OASIS Mailing List ArchivesView the OASIS mailing list archive below
or browse/search using MarkMail.


Help: OASIS Mailing Lists Help | MarkMail Help



   RE: [xml-dev] Doc vs. Data

[ Lists Home | Date Index | Thread Index ]

> -----Original Message-----
> From: K. Ari Krupnikov [mailto:ari@cogsci.ed.ac.uk]
> Sent: 07 June 2003 00:13
> To: xml-dev@lists.xml.org
> Subject: Re: [xml-dev] Doc vs. Data
> "Dare Obasanjo" <dareo@microsoft.com> writes:
> > I'm not sure I agree with your comments on pull vs. push based
> > processing. I do agree that mixed content is the probably the most
> > relevant differentiator between data-centric & document-centric uses
> > of XML. However I don't see where this leads to the position that
> > there is antagonism between the folks that tend to create XML
> > documents that contain mixed content and those that don't.
> > 
> I'd say the difference is in how much of the XML one wants to
> see. "Data" folks seem to want to hide as much of it as possible
> behind tools, APIs and data models (even when they call them other
> names), while "doc" people seem to want to edit XML "in the source".
> Ari.

I don't know that people necessarily want to hide XML, I think they just want to hide complexity. However, if the XML markup they are using has become so complex as to no longer be human readable, one can't help asking, why use XML in the first place? 

The amount of work that has gone into refactoring XML to make it appear suitable for traditional data oriented applications is quite mind boggling. The only useful thing such applcations have really taken from XML is its ubiquity (or so it seems).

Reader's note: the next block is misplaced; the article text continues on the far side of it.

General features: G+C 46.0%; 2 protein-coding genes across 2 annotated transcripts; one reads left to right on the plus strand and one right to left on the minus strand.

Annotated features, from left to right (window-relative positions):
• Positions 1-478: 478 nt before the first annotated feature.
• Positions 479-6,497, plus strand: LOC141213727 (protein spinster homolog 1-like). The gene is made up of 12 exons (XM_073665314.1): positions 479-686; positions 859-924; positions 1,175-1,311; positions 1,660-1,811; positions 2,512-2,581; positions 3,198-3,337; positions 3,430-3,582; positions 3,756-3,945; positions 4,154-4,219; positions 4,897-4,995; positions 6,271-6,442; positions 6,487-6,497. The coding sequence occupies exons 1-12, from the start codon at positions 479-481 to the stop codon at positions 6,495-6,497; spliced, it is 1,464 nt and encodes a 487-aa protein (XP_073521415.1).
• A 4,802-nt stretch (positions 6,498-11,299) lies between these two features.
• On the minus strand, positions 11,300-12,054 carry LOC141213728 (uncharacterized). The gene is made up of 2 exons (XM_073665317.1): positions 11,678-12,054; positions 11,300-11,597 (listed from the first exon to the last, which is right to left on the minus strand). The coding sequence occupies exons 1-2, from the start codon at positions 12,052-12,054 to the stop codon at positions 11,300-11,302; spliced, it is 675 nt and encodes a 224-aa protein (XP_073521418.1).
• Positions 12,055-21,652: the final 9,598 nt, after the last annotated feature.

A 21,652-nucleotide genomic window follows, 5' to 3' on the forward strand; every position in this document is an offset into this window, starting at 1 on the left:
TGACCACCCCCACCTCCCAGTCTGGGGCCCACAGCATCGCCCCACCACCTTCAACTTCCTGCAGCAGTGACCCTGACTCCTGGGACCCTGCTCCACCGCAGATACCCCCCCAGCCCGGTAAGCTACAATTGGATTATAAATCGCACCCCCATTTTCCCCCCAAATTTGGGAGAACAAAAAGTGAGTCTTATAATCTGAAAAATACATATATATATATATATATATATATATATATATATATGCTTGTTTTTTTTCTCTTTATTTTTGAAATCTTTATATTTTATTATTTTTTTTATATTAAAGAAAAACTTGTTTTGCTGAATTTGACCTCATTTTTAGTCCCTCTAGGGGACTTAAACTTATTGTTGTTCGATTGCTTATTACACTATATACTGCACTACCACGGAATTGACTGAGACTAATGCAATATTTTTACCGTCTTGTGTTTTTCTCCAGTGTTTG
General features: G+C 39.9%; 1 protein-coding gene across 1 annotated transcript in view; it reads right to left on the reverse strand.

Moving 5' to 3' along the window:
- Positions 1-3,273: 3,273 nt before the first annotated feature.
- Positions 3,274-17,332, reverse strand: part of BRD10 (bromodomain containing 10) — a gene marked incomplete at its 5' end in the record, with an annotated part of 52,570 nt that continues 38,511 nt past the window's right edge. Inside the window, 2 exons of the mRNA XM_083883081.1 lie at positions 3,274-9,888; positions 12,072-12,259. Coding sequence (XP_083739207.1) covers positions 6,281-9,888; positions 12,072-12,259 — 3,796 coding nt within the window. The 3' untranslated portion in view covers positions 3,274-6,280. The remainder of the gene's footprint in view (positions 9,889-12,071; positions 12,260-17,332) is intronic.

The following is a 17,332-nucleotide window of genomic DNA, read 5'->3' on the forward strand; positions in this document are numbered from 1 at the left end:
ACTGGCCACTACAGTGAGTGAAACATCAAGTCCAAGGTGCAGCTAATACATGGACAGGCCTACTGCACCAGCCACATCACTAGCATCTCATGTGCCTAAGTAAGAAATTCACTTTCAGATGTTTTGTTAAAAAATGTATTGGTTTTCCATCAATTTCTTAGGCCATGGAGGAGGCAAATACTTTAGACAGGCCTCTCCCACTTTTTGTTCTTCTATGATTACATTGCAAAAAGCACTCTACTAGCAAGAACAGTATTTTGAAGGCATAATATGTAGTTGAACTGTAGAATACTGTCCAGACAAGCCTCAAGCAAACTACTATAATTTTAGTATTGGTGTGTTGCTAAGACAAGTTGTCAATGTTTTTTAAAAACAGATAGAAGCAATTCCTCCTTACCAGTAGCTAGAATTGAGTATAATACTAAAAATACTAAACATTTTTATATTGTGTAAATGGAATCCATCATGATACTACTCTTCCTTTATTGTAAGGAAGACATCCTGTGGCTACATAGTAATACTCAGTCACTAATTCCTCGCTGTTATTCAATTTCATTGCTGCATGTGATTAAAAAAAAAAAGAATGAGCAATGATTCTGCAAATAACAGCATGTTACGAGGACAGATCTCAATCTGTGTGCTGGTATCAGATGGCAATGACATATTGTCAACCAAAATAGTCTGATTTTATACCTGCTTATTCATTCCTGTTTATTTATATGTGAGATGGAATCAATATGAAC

I am actually rather uncomfortable at what appears to be seen as the clean divide between data oriented and document oriented applications (despite above comments). I work in an environment where I have to deal regularly with XML as data and XML as document (and that includes mixed content). I find that there is increasingly more and more of an overlap between the two ideas of XML, as we try to realise the benefits of using XML to carry information end to end (if there really is an end!), through multiple tranformations. 

All the best


The information in this email is sent in confidence for the addressee only and may be legally privileged.  Unauthorised recipients must preserve this confidentiality and should please advise the sender immediately of the error in transmission.  If you are not the intended recipient, any disclosure, copying, distribution or any action taken in reliance on its content is prohibited and may be unlawful.

Origo Services Ltd accepts no responsibility for any loss or damage resulting directly or indirectly from the use of this email or the contents. 



News | XML in Industry | Calendar | XML Registry
Marketplace | Resources | MyXML.org | Sponsors | Privacy Statement

Copyright 2001 XML.org. This site is hosted by OASIS